// home page
<Card type="home" />
// restaurant page
<Card type="restaurant" />
// Card component
function Card({ type }) => (
  <div className={cx({
    'padding-20': !type,
    'padding-10': type === 'home',
    'padding-15': type === 'restaurant'
  })} />

I use the component’s props to distinguish between different places, and put this logic inside the component. Compared with the CSS approach, there are pros and cons, but at least it can ensure that when I render a simple <Card />, its style will be consistent on any page, without worrying about suddenly appearing different styles in different places.

In the process of refactoring, I actually found many such problems. If they are not removed early, CSS will only become more and more and more chaotic, and it will become super difficult to maintain. It is easy to accidentally break two places by changing one class, causing a ripple effect. Therefore, I took the opportunity to deal with these issues when rewriting to functional CSS.

Many people have a misconception about functional CSS, that is, they cannot write “other” CSS. For example, I mentioned earlier that functional CSS is a separate specification and cannot be used for things that are not written as classes, but in fact, some special cases are still possible.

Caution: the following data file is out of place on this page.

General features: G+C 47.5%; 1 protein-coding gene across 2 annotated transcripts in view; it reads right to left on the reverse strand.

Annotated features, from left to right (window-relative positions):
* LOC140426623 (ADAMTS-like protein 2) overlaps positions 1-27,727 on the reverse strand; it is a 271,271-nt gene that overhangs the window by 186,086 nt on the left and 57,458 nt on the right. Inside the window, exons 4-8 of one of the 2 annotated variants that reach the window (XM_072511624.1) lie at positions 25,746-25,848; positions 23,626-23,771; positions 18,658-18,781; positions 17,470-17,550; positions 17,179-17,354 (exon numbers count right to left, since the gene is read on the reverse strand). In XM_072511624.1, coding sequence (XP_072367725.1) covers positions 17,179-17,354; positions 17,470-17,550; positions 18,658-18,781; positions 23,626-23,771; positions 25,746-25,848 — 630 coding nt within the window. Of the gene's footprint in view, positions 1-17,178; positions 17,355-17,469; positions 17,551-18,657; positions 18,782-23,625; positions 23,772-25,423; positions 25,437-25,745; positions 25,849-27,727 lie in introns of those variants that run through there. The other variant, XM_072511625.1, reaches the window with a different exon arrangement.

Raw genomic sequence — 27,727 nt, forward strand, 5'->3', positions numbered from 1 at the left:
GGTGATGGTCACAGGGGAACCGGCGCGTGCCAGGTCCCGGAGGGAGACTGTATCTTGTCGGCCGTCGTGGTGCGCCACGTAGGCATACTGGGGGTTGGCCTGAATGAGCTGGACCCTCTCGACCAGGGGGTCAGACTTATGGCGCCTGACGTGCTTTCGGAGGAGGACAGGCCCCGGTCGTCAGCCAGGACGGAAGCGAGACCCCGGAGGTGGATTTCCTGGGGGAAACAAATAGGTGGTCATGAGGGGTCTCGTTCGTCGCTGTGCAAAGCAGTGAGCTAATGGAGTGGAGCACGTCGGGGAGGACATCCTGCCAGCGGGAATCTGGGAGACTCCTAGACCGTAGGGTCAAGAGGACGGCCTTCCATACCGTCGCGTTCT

For example, if you have a div with a height of 333px, do you have to write a .height-333 class for it? If that’s the case, it’s really no different from inline style.

But the point that functional CSS considers should be “can it be reused”. Only things that can be reused are written as class names. For example, for a height of 333px, I will directly use styled-component or even write inline style. I won’t give it a .height-333 class because the entire App may only need it.

Finally, let’s take a look at the results of the rewrite. This is before the rewrite, CSS is about 400kb (before gzipped):


This is after the rewrite. You can see that all the data has decreased a lot, and CSS is about 130kb. It can actually be smaller, but it is larger because there are some small pictures converted to base64 inside:


After the rewrite, the CSS volume was reduced by nearly 70%.

And the key is that no matter how much the App grows in the future, the CSS can be maintained at about the same size, because the commonly used attributes have been turned into class names.